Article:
Earth Day is For the Bats
We live in times of great challenge and change — sustaining our natural environments is a paramount concern. I’m lucky to work with some of the sharpest minds in the industry, who anticipate environmental trends and help our clients stay one step ahead.
One of the many issues our team of scientists has been tracking is the precipitous decline in bat populations, primarily due to habitat loss and disease. Bats play ecological roles important to the health of natural ecosystems and human economies (e.g., they consume vast amounts of insects, pollinate plants, spread seeds, etc.). Several species of bats have been listed as threatened or endangered under the Endangered Species Act, as a result of their decline. Most recently, the Northern long-eared bat was listed as threatened.
To respond to our City of Sioux Falls client’s request for additional information about the Northern long-eared bat listing, our Sioux Falls team, led by Becky Baker, sprang into action. We collaborated with the South Dakota U.S. Fish and Wildlife Services, North Dakota Department of Transportation biologists, and several others on documentation and conservation measures for our clients to think about now that this species is listed.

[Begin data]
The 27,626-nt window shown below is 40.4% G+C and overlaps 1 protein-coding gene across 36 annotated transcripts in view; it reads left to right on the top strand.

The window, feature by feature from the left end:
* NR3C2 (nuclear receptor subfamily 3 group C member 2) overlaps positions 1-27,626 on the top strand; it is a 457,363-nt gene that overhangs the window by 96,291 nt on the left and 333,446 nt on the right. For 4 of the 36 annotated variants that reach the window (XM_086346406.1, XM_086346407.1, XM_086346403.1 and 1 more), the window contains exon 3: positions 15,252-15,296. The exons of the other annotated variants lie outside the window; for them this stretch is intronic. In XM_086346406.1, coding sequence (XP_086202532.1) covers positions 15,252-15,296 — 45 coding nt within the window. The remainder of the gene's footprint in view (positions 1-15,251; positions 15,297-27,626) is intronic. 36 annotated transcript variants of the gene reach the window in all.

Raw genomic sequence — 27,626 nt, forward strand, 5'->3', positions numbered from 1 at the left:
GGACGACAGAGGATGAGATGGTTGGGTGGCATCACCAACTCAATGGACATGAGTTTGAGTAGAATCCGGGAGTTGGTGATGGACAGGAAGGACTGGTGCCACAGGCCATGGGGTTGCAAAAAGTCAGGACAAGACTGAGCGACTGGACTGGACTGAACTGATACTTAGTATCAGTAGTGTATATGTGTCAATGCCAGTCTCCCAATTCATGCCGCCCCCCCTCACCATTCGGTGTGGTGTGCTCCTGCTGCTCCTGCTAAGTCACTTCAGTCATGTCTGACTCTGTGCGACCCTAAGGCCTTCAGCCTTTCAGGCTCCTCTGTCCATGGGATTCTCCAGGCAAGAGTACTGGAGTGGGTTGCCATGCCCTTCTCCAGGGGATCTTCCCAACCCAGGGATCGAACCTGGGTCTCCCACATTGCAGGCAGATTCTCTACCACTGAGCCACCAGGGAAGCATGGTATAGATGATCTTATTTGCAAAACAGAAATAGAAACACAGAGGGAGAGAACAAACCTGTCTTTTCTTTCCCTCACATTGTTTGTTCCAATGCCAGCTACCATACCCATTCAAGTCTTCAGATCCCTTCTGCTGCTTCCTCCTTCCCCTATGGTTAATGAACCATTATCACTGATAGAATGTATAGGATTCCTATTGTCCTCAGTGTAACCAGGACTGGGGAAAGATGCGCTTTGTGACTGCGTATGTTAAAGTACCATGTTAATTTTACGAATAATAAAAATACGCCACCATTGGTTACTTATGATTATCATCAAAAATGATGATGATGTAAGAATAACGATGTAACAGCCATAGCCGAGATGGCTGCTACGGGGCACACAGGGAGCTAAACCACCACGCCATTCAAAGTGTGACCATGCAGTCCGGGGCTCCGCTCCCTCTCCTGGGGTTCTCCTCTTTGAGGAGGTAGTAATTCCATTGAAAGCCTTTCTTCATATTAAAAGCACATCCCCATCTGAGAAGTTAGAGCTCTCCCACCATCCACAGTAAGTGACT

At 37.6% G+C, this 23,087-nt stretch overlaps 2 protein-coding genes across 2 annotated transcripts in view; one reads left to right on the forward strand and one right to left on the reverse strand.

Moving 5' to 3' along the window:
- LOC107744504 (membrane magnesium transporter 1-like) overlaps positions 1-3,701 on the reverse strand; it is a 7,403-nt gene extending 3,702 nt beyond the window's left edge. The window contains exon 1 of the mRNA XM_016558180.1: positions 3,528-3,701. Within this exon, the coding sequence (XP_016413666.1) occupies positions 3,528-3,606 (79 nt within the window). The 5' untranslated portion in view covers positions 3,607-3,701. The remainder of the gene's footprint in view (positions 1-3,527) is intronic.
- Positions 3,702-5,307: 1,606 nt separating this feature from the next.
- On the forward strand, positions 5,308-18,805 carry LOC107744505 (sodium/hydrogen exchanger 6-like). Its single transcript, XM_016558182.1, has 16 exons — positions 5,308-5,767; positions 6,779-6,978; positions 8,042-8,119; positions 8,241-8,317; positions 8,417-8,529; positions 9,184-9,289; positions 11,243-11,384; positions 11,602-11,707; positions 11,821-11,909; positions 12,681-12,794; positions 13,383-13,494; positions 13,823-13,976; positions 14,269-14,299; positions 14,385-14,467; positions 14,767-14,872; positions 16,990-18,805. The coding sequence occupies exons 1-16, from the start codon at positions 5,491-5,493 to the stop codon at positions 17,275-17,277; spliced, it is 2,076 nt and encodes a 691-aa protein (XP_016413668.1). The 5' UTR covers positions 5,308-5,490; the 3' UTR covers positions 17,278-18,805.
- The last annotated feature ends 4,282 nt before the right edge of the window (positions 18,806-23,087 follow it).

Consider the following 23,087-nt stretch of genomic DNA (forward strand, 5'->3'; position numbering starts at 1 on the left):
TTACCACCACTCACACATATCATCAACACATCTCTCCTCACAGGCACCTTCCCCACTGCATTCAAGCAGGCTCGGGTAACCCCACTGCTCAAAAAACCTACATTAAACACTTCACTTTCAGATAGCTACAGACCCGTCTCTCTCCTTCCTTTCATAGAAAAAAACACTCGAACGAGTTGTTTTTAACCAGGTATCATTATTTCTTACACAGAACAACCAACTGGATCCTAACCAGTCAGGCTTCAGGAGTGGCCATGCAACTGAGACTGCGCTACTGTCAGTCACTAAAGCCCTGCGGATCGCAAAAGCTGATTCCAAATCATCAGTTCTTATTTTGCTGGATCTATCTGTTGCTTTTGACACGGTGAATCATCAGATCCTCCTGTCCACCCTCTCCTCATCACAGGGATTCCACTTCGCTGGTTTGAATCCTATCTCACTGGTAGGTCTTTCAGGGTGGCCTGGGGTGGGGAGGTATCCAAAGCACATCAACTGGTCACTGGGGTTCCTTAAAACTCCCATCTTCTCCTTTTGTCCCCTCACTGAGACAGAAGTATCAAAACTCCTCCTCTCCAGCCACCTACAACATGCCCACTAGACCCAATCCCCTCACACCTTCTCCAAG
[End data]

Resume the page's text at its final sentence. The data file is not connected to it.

Our team then collaborated with other HDR scientists and ecologists throughout the country and developed a webinar to assist our clients and staff with the requirements for this species. The client webinar is appropriately scheduled for Earth Day, and the topic is consultation under Section 7 of the ESA during proposed projects. Webinar speakers will present the basic requirements from the perspective of project managers explaining:
- What the ESA is.
- What steps project managers should take to make sure their projects are ESA-compliant.
- How to tell whether this species is present within their project areas.
We’re proud to do our part to make sure our clients’ projects are both environmentally sound and compliant with current regulations. We look forward to a day when more species are fully recovered, and species listings are a thing of the past.